Fun for kids

CJ and Chafik Waddy’s book, U Nooo Tito, Boy Hero, Says No to Strangers, is a story about a su­per­hero who saves a young girl from be­ing kid­napped. KAIT PRIVIT­ERA / FOR THE TIMES


It was late in a dreary af­ter­noon on Feb. 15, and the Frank­ford branch of the Free Lib­rary of Phil­adelphia was hop­ping. Kids were up­stairs in the big chil­dren’s sec­tion do­ing their home­work, and down­stairs, par­ents and tod­dlers were gath­er­ing to meet loc­al au­thor CJ Waddy.

Waddy’s ap­pear­ance, per­haps, made the branch, at Frank­ford Av­en­ue and Over­ing­ton Street, a bit busier than it usu­ally is, but the kids up­stairs come four days a week to par­ti­cip­ate in a home­work-help pro­gram, said chil­dren’s lib­rar­i­an John El­li­ott-Van­Divi­er.

That pro­gram is just one of many branch lib­rary events de­signed for kids. Every branch, in fact, has a lot to of­fer chil­dren, or par­ents who want their kids to read.

Each branch in the North­east has a chil­dren’s lib­rar­i­an, said Free Lib­rary spokes­wo­man Alix Gerz. The branches have big col­lec­tions of books, DVDs, CDs and oth­er ma­ter­i­als all aimed at chil­dren. Chil­dren’s pro­grams can be any­thing from story times for tod­dlers to school­work help to read­ing clubs, com­puter classes and pho­to­graphy in­struc­tion.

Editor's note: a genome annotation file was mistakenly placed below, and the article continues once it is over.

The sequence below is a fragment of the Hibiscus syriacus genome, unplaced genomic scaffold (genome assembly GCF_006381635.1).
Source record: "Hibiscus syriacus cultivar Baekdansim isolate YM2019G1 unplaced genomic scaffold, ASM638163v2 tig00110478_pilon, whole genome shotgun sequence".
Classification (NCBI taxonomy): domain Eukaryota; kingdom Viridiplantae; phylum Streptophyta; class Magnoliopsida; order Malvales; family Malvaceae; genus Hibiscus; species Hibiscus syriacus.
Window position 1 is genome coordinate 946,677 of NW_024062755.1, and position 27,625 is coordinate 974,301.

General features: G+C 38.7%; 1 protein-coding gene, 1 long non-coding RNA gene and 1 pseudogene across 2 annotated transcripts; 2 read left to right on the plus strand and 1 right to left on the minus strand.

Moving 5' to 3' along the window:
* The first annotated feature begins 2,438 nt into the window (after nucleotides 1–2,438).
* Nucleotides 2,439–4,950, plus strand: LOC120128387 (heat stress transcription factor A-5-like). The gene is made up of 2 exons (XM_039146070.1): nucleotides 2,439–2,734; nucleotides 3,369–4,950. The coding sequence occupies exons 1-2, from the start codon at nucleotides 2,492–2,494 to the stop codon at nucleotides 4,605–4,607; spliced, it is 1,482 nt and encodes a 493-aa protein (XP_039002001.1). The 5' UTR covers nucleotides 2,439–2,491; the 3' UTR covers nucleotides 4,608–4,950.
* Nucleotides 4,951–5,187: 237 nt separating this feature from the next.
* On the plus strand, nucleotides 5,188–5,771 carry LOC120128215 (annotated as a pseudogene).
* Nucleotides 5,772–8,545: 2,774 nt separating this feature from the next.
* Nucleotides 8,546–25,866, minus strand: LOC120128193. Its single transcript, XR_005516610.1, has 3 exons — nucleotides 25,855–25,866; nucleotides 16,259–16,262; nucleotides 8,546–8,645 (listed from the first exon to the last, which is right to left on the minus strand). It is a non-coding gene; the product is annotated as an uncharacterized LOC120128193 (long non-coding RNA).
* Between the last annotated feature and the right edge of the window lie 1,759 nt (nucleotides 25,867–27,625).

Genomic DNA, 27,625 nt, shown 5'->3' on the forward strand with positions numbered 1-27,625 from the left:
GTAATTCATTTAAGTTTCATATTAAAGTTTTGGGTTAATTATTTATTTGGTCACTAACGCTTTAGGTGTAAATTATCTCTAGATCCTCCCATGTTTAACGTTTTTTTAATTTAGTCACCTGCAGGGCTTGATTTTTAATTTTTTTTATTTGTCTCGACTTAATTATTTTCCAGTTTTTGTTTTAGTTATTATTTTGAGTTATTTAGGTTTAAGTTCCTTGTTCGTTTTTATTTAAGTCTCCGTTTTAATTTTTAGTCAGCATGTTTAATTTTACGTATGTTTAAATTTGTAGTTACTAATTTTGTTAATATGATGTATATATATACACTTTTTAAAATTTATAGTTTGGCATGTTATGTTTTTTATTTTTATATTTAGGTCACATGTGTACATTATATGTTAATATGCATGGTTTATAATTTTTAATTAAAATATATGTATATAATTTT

Al­though the Cent­ral Lib­rary on Vine Street has many au­thor events yearly, vis­its by writers to branch lib­rar­ies are rare. Still, Waddy, a former day-care teach­er in Frank­ford, drew a packed house Feb. 15 when he was there, in cos­tume, to read from U Noo Tito, Boy Hero, Says No to Strangers, which he wrote and his young son, Chafik, il­lus­trated.

Ann Horn­bach of the Tor­res­dale branch on Holme Av­en­ue said she handles pre-school story times for kids ages 2 to 5, but “some­times, we do pay per­formers to do pro­grams.”

“An­im­al pro­grams are al­ways a big hit,” said Lisa Car­penter of the Ta­cony branch on Tor­res­dale Av­en­ue. “We do a wide vari­ety of pro­gram­ming for ages three and up.”

Some North­east branches have “Friends of the Lib­rary” groups that provide fund­ing for chil­dren’s pro­grams.

There’s a per­son­al touch, too, that par­ents likely will find ap­peal­ing.

Lib­rar­i­ans in­ter­viewed for this story said some par­ents ask for help in get­ting their kids to read. Spot­ting a re­luct­ance to read seems to be par­tic­u­larly true for par­ents of boys who are 8 to 12 years old, said Car­penter.

“I ac­tu­ally in­ter­view a child to see what in­terests him, to try to find something to spark his in­terest,” Car­penter said.

If a child likes sports, Car­penter knows the titles a kid might en­joy. Horn­bach sug­ges­ted look­ing for au­thor Matt Chris­toph­er, who has writ­ten more than 100 ac­tion-packed sports books for chil­dren.

El­li­ott-Van­Divi­er said some par­ents try to speak for their kids when he asks ques­tions about their in­terests, but they don’t al­ways know what their kids like. It’s im­port­ant, he said, to hear from the kids them­selves.

Car­penter said some par­ents are tim­id about ask­ing for help.